Why I’m wearing a spanner
We are surrounded by symbols of all kinds, objects that represent concepts. The spanner is a symbol, and its symbolism has three aspects.
A spanner is a machine, a lever. It’s used to turn nuts and bolts, whose threads are rolled up inclined planes, and both are among the things studied by every beginning student of physics. It therefore represents science, whose methods are the only ones we have for finding reliable knowledge about the universe we live in and the ways it, and we, work.
Science works by trying to explain. We see something in nature and want to know where it fits in the scheme of things, why it behaves as it does, why, in Julius Sumner-Miller’s words, ‘is it so?’ The tentative explanations are hypotheses, and hypotheses are open to attack and criticism. If they survive, and cannot (yet) be shown to be false, they become theories, used to explain what we see, and to predict.
As time goes on, and more information becomes available, theories may be modified, or even abandoned. Newton’s theories have been overtaken by Einstein’s, phlogiston abandoned in favour of oxidation, and so on.
The idea that the world was created in the space of six days a few thousand years ago, much as we see it now, by a supernatural being, may once have been reasonable. No longer. Cosmology, astronomy, geology, geomorphology, meteorology, biology and the other sciences have elegant and robust theories, based on evidence, showing that it is much, much older, that it is more complex and interesting than we could ever have imagined, that life has evolved, without any direction except from the influences of natural selection...
We learn more from science in a week than we have ever learned from pseudosciences. We must be open to new ideas, but those ideas must be firmly based on evidence, and we must be prepared to abandon cherished notions if they can be shown to be false.
A spanner is a tool, a device for making things. We used to think that the use of tools by humans was unique, but we now know that some of our primate cousins, as well a few birds, make and use tools to aid in food gathering.
We’ve presumably been using tools from before we became human, and we’ve since used our technology to, in some cases literally, shape our world. Some aspect of technology is involved with virtually everything we do.
Of course science and technology are inextricably linked. We can make microelectronic devices, for instance, only because we have a theory of quantum mechanics, an explanation of how fundamental particles behave.
But science and technology of themselves are amoral, and without ethical values. We can use them for good or ill, to create or destroy, and there is always the danger that we may cause damage because we do not yet understand as well as we might.
Those thoughts lead to the third aspect of the symbolism.
A spanner in the works
Many of the symbols worn by people are overtly religious: crucifixes and plain crosses, the head coverings worn by Moslem women, Sikh turbans, and so on. It is the conventional idea that religious belief brings moral and ethical behaviour. That idea must be questioned. Can religions and their holy books withstand the same scrutiny we give to scientific theories? Or do we find that they are nothing more than the mythology and superstitions of ancient peoples?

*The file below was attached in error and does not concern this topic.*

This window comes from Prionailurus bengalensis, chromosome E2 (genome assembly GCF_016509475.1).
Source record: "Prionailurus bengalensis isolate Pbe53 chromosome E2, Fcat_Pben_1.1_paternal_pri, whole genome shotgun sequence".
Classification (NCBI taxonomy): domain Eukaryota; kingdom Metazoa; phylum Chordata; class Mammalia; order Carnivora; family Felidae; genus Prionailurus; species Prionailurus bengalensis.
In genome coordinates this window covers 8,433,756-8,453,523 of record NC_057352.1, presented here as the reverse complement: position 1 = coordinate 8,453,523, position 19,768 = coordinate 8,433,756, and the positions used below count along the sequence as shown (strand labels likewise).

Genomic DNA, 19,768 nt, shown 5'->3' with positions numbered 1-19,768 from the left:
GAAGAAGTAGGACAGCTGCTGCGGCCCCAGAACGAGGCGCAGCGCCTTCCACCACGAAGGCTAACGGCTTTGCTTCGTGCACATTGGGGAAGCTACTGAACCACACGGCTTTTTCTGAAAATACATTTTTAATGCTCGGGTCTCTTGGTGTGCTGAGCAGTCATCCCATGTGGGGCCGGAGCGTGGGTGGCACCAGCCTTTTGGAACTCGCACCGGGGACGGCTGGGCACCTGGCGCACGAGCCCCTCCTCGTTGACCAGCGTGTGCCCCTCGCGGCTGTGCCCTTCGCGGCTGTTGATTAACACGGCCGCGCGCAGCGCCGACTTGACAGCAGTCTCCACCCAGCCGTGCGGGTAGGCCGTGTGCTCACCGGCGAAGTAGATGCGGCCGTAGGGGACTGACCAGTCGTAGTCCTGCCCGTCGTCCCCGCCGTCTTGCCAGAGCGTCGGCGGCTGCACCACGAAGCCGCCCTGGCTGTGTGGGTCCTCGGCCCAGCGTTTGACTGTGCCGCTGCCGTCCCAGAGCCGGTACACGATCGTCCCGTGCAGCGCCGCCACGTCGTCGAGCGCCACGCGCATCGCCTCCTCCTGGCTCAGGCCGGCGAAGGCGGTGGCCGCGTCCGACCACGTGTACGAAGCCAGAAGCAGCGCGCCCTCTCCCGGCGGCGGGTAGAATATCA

Presumably no-one today follows Zeus, Isis and Osiris, Thor, Wotan, or any of the myriad other gods of old. Are not Yahweh, Jesus, Allah, Krishna... all in the same category? Why should morals and ethics depend on ancient fantasies? Faith, we are told, is the key. But if faith cannot stand in the face of evidence it is worthless. And if faith is standing in the way of progress, as it may well be in the case of stem-cell research, controlling population, or slowing the progress of AIDS, to name only three, it is not only worthless but destructive.
After September 11 2001 the question was often ‘What sort of religion is Islam?’ Wrong question. It should have been ‘Is Islam true?’ And with that should have gone ‘Is Christianity/Judaism/Hindism... true?’ Since they are all mutually incompatible, as well as internally inconsistent, the only logical conclusion is that none of them is true. It’s time we gave them all up.
What to put in their place? It must be based on reason, not faith, and have a grounding in a scientific understanding of the world. There must be freedom and justice, economic as well as legal, for all. The only candidate is secular humanism.
Alas, the size of spanner needed to throw into the mechanisms of religions, totalitarian regimes, multinational companies with greater budgets and influence than elected governments, and other problems of the world, is rather too large to wear.
But symbols can make people stop and think. Even that would be an achievement, especially if it is critical thinking.
The spanner itself is a 7mm combination spanner, of chrome vanadium material, an alloy harder, and with greater tensile strength, than conventional steel. The cord is Spectra®, a high molecular weight (i.e. long chain molecule) polyethylene, claimed to be ten times stronger than steel, 40% stronger than aramid fibres. Truly modern technology.
A (very few) Web sites
- Internet Infidels
- Council for Secular Humanism
- Richard Dawkins
- Positive Atheism
- Council for the Scientific Investigation for Claims Of the Paranormal
- The Brights
- Skeptics SA (I have a small hand in this one)
- Panda’s Thumb: Countering ID
- Pharyngula: Evolution, development, and random biological ejaculations from a godless liberal
- Sam Harris: Author of The end of faith and Letter to a Christian nation
- Jesus never existed.com: Still believing in an imaginary god-man?